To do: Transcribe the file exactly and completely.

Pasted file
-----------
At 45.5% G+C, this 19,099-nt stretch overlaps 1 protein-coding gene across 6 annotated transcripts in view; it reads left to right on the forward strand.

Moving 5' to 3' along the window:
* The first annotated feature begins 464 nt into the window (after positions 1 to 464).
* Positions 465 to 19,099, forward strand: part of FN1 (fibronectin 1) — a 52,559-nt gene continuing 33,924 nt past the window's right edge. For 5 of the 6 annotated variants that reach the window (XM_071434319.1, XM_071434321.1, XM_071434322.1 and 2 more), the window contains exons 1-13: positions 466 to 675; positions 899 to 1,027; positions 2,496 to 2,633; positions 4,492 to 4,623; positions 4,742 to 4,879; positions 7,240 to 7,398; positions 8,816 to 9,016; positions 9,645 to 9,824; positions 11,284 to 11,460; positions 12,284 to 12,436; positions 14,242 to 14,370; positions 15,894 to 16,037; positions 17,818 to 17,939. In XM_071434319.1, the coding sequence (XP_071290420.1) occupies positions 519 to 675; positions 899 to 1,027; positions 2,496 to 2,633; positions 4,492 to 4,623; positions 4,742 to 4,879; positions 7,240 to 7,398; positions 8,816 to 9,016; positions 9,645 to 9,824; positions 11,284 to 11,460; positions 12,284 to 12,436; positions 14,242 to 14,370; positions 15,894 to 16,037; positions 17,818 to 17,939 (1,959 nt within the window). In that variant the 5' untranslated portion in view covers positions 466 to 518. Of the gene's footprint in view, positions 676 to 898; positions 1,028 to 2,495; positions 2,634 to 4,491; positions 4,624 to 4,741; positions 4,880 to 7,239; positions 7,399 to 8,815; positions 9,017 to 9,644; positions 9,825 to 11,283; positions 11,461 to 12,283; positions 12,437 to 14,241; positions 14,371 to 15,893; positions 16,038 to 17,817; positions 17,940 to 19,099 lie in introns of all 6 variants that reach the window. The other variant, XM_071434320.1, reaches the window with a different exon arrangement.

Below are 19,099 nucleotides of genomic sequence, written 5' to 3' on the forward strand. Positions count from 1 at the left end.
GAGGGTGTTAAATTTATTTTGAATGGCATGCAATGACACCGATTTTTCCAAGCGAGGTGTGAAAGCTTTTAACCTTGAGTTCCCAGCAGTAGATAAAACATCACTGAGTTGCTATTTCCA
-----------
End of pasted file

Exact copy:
At 45.5% G+C, this 19,099-nt stretch overlaps 1 protein-coding gene across 6 annotated transcripts in view; it reads left to right on the forward strand.

Moving 5' to 3' along the window:
* The first annotated feature begins 464 nt into the window (after positions 1 to 464).
* Positions 465 to 19,099, forward strand: part of FN1 (fibronectin 1) — a 52,559-nt gene continuing 33,924 nt past the window's right edge. For 5 of the 6 annotated variants that reach the window (XM_071434319.1, XM_071434321.1, XM_071434322.1 and 2 more), the window contains exons 1-13: positions 466 to 675; positions 899 to 1,027; positions 2,496 to 2,633; positions 4,492 to 4,623; positions 4,742 to 4,879; positions 7,240 to 7,398; positions 8,816 to 9,016; positions 9,645 to 9,824; positions 11,284 to 11,460; positions 12,284 to 12,436; positions 14,242 to 14,370; positions 15,894 to 16,037; positions 17,818 to 17,939. In XM_071434319.1, the coding sequence (XP_071290420.1) occupies positions 519 to 675; positions 899 to 1,027; positions 2,496 to 2,633; positions 4,492 to 4,623; positions 4,742 to 4,879; positions 7,240 to 7,398; positions 8,816 to 9,016; positions 9,645 to 9,824; positions 11,284 to 11,460; positions 12,284 to 12,436; positions 14,242 to 14,370; positions 15,894 to 16,037; positions 17,818 to 17,939 (1,959 nt within the window). In that variant the 5' untranslated portion in view covers positions 466 to 518. Of the gene's footprint in view, positions 676 to 898; positions 1,028 to 2,495; positions 2,634 to 4,491; positions 4,624 to 4,741; positions 4,880 to 7,239; positions 7,399 to 8,815; positions 9,017 to 9,644; positions 9,825 to 11,283; positions 11,461 to 12,283; positions 12,437 to 14,241; positions 14,371 to 15,893; positions 16,038 to 17,817; positions 17,940 to 19,099 lie in introns of all 6 variants that reach the window. The other variant, XM_071434320.1, reaches the window with a different exon arrangement.

Below are 19,099 nucleotides of genomic sequence, written 5' to 3' on the forward strand. Positions count from 1 at the left end.
GAGGGTGTTAAATTTATTTTGAATGGCATGCAATGACACCGATTTTTCCAAGCGAGGTGTGAAAGCTTTTAACCTTGAGTTCCCAGCAGTAGATAAAACATCACTGAGTTGCTATTTCCA